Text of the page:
Birch Lakes State Forest
Guide

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Introduction

Located in central Minnesota, Birch Lakes State Forest is a secluded RV retreat perfect for adventurous campers. The forest is set on a transition area between woodlands and prairies, giving you a wide variety of terrain types to explore. There are seven miles of hiking trails that take you through the elm, maple, and birch trees. There are dozens of bird species in the forest, including red-shouldered hawks, bald eagles, owls, and yellow warblers. Many of the trails are multi-use, allowing you to bike and snowmobile.

You’ll also find a wide range of activities out on the water. Big Birch Lake is one of the best walleye fishing locations in the region, with over 2,000 acres of water. You’ll also be able to fish for crappie, bluegill, smallmouth mass, and northern pike. There is a boat launch that makes it easy to get out onto the water, as well as a fishing pier and a swimming beach.

The RV campground in the forest has 24 sites to choose from for your campervan or trailer. You’ll be right on the water, making it easy to fish and boat. The campground is also pet-friendly, so feel free to bring dogs along on your trip.

RV Rentals in Birch Lakes State Forest

Transportation in Birch Lakes State Forest

Driving

Located in central Minnesota, Birch Lakes State Forest is just a quick drive from St. Cloud, and can also be reached from Minneapolis. The main campground is easy to get to, with few tight turns. However, the roads do freeze over during the winter, so drive with caution.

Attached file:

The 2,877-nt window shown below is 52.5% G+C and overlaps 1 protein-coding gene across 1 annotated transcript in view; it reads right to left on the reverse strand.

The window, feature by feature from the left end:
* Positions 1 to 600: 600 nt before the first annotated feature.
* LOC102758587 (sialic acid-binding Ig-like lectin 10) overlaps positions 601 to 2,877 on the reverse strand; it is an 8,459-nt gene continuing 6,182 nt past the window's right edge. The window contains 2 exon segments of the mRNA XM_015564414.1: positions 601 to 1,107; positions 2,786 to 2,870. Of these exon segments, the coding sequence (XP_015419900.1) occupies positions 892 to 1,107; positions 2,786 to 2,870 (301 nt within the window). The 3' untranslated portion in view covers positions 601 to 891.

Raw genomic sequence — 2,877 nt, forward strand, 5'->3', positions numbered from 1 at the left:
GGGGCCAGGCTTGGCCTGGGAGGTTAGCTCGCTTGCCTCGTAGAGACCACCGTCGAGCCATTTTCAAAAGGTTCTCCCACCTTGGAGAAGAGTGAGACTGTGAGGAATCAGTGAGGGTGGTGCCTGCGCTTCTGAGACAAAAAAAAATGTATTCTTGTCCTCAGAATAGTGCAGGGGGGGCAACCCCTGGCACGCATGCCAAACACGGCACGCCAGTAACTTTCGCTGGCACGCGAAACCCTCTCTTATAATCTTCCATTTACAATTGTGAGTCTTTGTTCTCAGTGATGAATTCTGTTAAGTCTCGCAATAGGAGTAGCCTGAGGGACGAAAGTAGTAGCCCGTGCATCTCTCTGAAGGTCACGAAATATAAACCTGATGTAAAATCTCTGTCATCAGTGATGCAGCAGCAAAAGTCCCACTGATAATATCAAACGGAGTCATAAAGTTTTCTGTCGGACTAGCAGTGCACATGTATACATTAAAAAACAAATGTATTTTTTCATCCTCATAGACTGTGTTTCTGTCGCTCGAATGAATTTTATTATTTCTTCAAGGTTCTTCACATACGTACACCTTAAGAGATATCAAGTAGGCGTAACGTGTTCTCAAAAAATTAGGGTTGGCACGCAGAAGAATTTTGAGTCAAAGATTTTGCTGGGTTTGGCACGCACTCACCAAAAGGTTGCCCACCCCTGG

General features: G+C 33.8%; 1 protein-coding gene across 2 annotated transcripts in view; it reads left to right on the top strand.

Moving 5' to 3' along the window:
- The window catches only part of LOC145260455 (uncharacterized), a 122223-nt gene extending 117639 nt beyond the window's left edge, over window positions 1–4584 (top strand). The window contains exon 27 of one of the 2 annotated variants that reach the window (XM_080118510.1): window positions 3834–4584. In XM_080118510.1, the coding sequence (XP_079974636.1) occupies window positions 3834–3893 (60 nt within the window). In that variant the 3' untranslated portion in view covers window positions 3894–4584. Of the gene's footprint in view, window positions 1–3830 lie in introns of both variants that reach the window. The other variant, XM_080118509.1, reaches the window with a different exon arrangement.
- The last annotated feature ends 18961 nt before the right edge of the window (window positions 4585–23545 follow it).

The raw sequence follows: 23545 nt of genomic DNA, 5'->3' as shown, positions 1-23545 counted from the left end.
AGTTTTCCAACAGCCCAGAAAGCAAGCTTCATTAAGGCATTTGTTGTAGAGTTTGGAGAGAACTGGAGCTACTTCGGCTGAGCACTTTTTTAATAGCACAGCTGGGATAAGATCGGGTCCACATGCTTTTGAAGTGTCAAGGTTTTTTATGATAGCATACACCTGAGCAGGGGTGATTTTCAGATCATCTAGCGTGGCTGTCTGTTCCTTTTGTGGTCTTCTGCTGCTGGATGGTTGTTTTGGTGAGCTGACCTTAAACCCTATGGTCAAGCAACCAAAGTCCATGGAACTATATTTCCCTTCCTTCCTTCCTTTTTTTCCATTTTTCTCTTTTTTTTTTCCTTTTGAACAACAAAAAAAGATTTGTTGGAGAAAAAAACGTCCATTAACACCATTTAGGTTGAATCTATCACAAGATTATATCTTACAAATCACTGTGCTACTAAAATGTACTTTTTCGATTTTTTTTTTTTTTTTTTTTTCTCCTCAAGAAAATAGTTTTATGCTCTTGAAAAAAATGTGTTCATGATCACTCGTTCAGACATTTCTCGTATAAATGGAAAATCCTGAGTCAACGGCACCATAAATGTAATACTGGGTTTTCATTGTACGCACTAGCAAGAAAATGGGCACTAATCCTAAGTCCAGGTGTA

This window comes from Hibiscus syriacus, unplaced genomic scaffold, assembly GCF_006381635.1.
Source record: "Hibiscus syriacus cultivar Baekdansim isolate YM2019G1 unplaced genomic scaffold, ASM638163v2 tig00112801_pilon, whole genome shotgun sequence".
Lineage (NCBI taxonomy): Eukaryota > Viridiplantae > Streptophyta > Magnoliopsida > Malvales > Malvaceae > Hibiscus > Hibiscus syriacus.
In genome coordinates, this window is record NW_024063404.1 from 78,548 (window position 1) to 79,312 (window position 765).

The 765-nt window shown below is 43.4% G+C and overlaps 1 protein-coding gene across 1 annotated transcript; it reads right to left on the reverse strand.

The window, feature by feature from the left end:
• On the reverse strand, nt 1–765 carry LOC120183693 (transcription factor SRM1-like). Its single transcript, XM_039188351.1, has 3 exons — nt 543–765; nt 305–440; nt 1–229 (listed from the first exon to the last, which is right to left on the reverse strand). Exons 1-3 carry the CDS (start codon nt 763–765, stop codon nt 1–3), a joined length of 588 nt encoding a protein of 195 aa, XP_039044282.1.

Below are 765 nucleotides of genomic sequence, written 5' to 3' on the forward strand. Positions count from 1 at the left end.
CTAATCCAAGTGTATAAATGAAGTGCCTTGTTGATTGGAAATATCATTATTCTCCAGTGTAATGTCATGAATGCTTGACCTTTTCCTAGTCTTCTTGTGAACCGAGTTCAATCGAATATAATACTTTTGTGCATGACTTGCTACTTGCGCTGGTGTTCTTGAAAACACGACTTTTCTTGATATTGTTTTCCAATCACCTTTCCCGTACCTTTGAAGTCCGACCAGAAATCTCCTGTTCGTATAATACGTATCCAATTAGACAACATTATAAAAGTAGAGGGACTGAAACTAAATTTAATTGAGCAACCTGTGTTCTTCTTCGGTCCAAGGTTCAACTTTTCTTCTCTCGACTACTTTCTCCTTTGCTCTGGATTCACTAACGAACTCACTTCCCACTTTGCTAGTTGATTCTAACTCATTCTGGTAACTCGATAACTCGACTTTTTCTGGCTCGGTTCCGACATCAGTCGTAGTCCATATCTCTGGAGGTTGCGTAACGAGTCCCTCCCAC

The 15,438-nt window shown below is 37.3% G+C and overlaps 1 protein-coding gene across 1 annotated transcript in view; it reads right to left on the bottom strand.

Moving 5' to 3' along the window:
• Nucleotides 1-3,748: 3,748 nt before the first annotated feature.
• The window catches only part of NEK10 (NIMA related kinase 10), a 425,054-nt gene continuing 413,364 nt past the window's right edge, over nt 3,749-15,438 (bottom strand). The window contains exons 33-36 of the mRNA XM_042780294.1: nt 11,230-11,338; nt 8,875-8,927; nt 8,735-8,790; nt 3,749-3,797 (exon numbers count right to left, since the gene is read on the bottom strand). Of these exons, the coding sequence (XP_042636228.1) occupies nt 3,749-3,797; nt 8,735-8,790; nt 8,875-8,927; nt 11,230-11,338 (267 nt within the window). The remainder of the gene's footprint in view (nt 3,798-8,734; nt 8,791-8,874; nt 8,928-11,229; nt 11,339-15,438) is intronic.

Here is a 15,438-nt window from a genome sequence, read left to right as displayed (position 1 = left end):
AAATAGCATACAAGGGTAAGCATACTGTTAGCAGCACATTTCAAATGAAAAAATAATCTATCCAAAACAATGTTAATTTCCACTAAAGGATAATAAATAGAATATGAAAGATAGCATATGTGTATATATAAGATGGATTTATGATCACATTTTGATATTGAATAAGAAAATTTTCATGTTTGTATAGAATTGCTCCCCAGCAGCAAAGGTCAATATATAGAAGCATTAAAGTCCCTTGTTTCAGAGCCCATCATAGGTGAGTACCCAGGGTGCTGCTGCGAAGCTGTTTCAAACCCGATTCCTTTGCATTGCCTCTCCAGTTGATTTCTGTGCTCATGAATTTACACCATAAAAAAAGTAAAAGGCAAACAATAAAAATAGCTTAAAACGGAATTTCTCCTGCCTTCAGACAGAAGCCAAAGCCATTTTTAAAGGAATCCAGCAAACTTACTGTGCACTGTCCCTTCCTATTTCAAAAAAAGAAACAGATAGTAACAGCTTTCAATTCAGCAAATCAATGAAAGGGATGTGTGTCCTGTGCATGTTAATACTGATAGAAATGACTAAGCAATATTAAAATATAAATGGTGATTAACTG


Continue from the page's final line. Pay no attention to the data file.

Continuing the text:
If you’re coming from St. Cloud, take I-94 west out of the city and you’ll get to the forest in around 45 minutes. Driving from Minneapolis, take I-94 from the city and you’ll arrive at the forest in around an hour and forty five minutes.

The forest is right off main roads, and you won’t have to drive far to get to the campground. However, you should take caution if visiting the park during the winter, as the roads do tend to get a lot of snow and ice. You should consider bringing snow chains along with your rig if visiting during a snowstorm.

Parking

Public Transport

Campgrounds and parking in Birch Lakes State Forest

Campsites in Birch Lakes State Forest

Reservations camping

First-come first-served

Birch Lakes State Forest Campground

There are 24 sites in the campground, none of which have hookups of any kind. There are vault toilets, as well as drinking water access points. The sites have picnic tables and fire pits, and the campground is pet friendly, provided that all dogs are kept on a leash at all times.

There is a boat launch right outside of the campground, giving you easy access to the water, as well as a fishing pier. There is also a swim beach near the sites, and you’ll be able to access the main hiking, biking, and snowmobiling trails.

The campground is open May through September. All of the sites in the campground are first-come, first-served, so try to get there early if you want a spot. You can also call ahead to see about current availability, although they will not hold the spots until you arrive.

Alternate camping